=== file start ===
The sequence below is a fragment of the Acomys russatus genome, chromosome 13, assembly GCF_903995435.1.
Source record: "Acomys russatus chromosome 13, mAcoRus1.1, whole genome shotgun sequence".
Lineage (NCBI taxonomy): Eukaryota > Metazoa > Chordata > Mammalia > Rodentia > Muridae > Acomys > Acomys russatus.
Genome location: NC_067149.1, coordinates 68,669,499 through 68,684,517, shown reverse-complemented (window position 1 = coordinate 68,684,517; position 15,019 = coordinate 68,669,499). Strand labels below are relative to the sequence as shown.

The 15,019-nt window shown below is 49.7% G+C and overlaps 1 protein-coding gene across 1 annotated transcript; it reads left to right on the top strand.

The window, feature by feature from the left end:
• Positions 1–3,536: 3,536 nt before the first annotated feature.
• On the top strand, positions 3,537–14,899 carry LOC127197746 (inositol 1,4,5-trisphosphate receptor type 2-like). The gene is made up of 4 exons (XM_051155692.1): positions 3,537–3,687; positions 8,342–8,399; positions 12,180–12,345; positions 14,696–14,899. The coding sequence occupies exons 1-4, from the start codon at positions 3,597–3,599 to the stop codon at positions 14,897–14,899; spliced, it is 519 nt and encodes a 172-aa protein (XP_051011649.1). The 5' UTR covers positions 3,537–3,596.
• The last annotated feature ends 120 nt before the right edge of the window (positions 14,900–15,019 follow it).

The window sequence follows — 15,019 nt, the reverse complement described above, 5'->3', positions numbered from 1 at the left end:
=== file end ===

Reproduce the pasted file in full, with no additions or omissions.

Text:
The sequence below is a fragment of the Acomys russatus genome, chromosome 13, assembly GCF_903995435.1.
Source record: "Acomys russatus chromosome 13, mAcoRus1.1, whole genome shotgun sequence".
Lineage (NCBI taxonomy): Eukaryota > Metazoa > Chordata > Mammalia > Rodentia > Muridae > Acomys > Acomys russatus.
Genome location: NC_067149.1, coordinates 68,669,499 through 68,684,517, shown reverse-complemented (window position 1 = coordinate 68,684,517; position 15,019 = coordinate 68,669,499). Strand labels below are relative to the sequence as shown.

The 15,019-nt window shown below is 49.7% G+C and overlaps 1 protein-coding gene across 1 annotated transcript; it reads left to right on the top strand.

The window, feature by feature from the left end:
• Positions 1–3,536: 3,536 nt before the first annotated feature.
• On the top strand, positions 3,537–14,899 carry LOC127197746 (inositol 1,4,5-trisphosphate receptor type 2-like). The gene is made up of 4 exons (XM_051155692.1): positions 3,537–3,687; positions 8,342–8,399; positions 12,180–12,345; positions 14,696–14,899. The coding sequence occupies exons 1-4, from the start codon at positions 3,597–3,599 to the stop codon at positions 14,897–14,899; spliced, it is 519 nt and encodes a 172-aa protein (XP_051011649.1). The 5' UTR covers positions 3,537–3,596.
• The last annotated feature ends 120 nt before the right edge of the window (positions 14,900–15,019 follow it).

The window sequence follows — 15,019 nt, the reverse complement described above, 5'->3', positions numbered from 1 at the left end: